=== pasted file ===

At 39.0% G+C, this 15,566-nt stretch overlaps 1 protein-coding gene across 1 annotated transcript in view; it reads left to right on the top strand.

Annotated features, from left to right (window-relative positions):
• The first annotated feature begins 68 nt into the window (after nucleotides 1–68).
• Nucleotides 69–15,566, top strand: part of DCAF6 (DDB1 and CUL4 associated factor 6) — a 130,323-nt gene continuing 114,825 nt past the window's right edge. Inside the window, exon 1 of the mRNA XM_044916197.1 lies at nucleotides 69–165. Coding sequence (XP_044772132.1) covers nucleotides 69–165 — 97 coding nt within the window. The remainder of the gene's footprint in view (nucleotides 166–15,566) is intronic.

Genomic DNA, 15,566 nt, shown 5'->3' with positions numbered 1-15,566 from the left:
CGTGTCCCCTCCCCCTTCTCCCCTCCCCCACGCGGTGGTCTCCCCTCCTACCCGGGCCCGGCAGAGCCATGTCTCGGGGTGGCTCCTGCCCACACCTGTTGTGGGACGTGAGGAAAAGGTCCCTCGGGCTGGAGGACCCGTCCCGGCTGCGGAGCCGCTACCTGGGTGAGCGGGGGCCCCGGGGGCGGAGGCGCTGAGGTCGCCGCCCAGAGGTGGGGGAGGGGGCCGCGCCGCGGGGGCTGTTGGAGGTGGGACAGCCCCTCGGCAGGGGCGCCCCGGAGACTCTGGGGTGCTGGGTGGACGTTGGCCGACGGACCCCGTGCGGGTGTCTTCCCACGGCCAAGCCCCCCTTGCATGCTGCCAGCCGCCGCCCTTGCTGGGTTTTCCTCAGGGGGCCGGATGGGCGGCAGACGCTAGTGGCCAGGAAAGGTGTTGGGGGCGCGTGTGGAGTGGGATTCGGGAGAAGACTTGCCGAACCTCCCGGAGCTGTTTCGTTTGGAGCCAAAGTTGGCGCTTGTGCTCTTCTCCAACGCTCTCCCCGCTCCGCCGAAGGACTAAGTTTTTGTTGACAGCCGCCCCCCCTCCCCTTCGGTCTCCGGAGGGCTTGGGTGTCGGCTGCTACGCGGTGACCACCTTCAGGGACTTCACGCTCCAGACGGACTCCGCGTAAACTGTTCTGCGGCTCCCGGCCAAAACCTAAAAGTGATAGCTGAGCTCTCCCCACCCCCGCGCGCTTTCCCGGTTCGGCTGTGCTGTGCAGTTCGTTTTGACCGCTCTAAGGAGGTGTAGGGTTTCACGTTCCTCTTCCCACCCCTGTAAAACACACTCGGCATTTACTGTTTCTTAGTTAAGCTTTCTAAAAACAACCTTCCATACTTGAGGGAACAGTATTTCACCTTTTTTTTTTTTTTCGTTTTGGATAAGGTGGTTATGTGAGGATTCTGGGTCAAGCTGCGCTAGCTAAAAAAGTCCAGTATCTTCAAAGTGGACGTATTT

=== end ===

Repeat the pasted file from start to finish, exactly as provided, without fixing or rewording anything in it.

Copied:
At 39.0% G+C, this 15,566-nt stretch overlaps 1 protein-coding gene across 1 annotated transcript in view; it reads left to right on the top strand.

Annotated features, from left to right (window-relative positions):
• The first annotated feature begins 68 nt into the window (after nucleotides 1–68).
• Nucleotides 69–15,566, top strand: part of DCAF6 (DDB1 and CUL4 associated factor 6) — a 130,323-nt gene continuing 114,825 nt past the window's right edge. Inside the window, exon 1 of the mRNA XM_044916197.1 lies at nucleotides 69–165. Coding sequence (XP_044772132.1) covers nucleotides 69–165 — 97 coding nt within the window. The remainder of the gene's footprint in view (nucleotides 166–15,566) is intronic.

Genomic DNA, 15,566 nt, shown 5'->3' with positions numbered 1-15,566 from the left:
CGTGTCCCCTCCCCCTTCTCCCCTCCCCCACGCGGTGGTCTCCCCTCCTACCCGGGCCCGGCAGAGCCATGTCTCGGGGTGGCTCCTGCCCACACCTGTTGTGGGACGTGAGGAAAAGGTCCCTCGGGCTGGAGGACCCGTCCCGGCTGCGGAGCCGCTACCTGGGTGAGCGGGGGCCCCGGGGGCGGAGGCGCTGAGGTCGCCGCCCAGAGGTGGGGGAGGGGGCCGCGCCGCGGGGGCTGTTGGAGGTGGGACAGCCCCTCGGCAGGGGCGCCCCGGAGACTCTGGGGTGCTGGGTGGACGTTGGCCGACGGACCCCGTGCGGGTGTCTTCCCACGGCCAAGCCCCCCTTGCATGCTGCCAGCCGCCGCCCTTGCTGGGTTTTCCTCAGGGGGCCGGATGGGCGGCAGACGCTAGTGGCCAGGAAAGGTGTTGGGGGCGCGTGTGGAGTGGGATTCGGGAGAAGACTTGCCGAACCTCCCGGAGCTGTTTCGTTTGGAGCCAAAGTTGGCGCTTGTGCTCTTCTCCAACGCTCTCCCCGCTCCGCCGAAGGACTAAGTTTTTGTTGACAGCCGCCCCCCCTCCCCTTCGGTCTCCGGAGGGCTTGGGTGTCGGCTGCTACGCGGTGACCACCTTCAGGGACTTCACGCTCCAGACGGACTCCGCGTAAACTGTTCTGCGGCTCCCGGCCAAAACCTAAAAGTGATAGCTGAGCTCTCCCCACCCCCGCGCGCTTTCCCGGTTCGGCTGTGCTGTGCAGTTCGTTTTGACCGCTCTAAGGAGGTGTAGGGTTTCACGTTCCTCTTCCCACCCCTGTAAAACACACTCGGCATTTACTGTTTCTTAGTTAAGCTTTCTAAAAACAACCTTCCATACTTGAGGGAACAGTATTTCACCTTTTTTTTTTTTTTCGTTTTGGATAAGGTGGTTATGTGAGGATTCTGGGTCAAGCTGCGCTAGCTAAAAAAGTCCAGTATCTTCAAAGTGGACGTATTT